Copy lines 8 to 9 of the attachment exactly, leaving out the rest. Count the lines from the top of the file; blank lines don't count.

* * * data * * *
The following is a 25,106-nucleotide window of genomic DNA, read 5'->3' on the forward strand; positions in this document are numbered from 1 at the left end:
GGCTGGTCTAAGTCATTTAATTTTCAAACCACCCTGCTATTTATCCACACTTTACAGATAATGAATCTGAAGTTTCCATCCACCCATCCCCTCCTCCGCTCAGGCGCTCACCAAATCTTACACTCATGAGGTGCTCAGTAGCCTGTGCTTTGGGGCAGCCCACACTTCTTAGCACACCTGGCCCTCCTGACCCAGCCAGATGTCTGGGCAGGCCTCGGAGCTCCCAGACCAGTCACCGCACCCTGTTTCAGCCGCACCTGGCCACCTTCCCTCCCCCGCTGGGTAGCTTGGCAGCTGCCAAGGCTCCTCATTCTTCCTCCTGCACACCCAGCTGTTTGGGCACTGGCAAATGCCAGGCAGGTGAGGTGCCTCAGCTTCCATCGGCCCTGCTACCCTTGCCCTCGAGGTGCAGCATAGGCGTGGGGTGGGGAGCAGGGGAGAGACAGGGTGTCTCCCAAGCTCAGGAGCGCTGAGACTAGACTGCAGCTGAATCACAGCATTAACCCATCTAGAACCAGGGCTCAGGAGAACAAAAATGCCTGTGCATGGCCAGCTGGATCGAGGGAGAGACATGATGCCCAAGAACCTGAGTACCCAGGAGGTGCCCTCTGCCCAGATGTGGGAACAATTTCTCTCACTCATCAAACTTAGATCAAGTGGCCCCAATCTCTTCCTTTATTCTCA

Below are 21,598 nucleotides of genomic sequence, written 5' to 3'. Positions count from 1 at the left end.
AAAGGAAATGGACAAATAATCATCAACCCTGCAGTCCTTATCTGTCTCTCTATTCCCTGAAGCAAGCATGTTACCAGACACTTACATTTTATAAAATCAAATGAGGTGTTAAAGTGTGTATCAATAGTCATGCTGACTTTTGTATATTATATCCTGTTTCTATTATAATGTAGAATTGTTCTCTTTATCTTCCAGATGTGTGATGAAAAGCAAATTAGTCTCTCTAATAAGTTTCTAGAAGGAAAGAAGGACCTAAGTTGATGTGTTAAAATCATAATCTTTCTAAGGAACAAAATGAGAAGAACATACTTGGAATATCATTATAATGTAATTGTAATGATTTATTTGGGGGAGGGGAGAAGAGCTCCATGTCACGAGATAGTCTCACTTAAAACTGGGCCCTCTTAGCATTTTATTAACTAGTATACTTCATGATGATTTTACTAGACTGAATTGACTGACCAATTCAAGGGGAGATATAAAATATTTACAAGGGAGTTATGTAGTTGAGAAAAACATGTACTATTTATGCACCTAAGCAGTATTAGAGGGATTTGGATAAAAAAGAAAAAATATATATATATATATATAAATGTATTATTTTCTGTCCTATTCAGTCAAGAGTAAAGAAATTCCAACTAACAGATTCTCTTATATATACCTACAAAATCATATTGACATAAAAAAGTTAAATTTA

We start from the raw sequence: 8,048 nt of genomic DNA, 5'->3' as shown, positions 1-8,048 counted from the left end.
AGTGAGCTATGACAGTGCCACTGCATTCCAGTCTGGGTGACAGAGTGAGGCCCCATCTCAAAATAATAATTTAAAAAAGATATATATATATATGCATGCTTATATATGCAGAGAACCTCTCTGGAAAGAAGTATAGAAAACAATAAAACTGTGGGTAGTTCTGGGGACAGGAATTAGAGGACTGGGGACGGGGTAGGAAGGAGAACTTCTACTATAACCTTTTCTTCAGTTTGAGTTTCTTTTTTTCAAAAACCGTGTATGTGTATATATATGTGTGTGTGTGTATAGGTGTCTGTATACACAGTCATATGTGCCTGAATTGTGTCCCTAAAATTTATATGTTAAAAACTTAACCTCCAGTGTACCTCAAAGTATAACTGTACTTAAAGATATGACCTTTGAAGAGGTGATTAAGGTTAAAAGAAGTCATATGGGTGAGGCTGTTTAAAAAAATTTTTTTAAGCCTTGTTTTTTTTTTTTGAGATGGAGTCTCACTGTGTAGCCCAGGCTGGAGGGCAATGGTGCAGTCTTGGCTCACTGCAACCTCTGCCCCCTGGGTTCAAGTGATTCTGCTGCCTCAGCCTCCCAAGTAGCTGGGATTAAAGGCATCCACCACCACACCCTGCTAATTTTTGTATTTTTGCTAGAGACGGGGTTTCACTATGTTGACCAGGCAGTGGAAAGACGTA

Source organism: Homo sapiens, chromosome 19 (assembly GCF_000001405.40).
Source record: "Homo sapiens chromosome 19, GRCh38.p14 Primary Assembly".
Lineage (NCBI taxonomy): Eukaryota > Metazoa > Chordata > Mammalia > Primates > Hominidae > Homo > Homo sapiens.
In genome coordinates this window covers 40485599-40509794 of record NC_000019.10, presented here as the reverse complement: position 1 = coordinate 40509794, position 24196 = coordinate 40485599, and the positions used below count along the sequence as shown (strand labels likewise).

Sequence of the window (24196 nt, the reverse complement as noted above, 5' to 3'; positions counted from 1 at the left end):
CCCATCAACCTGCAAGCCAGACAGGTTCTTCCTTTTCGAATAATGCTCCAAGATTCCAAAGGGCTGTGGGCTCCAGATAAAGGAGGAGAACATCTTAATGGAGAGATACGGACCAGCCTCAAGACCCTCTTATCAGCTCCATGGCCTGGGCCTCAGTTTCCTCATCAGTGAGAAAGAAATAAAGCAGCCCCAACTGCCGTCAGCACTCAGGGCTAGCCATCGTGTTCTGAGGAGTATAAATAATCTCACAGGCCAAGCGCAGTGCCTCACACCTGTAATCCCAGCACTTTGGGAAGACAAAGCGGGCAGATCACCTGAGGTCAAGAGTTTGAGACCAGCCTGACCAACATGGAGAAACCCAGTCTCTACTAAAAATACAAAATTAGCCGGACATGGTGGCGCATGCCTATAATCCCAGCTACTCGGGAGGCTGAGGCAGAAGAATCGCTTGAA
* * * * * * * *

Source record: "Homo sapiens chromosome 19, GRCh38.p14 Primary Assembly".
Lineage (NCBI taxonomy): Eukaryota > Metazoa > Chordata > Mammalia > Primates > Hominidae > Homo > Homo sapiens.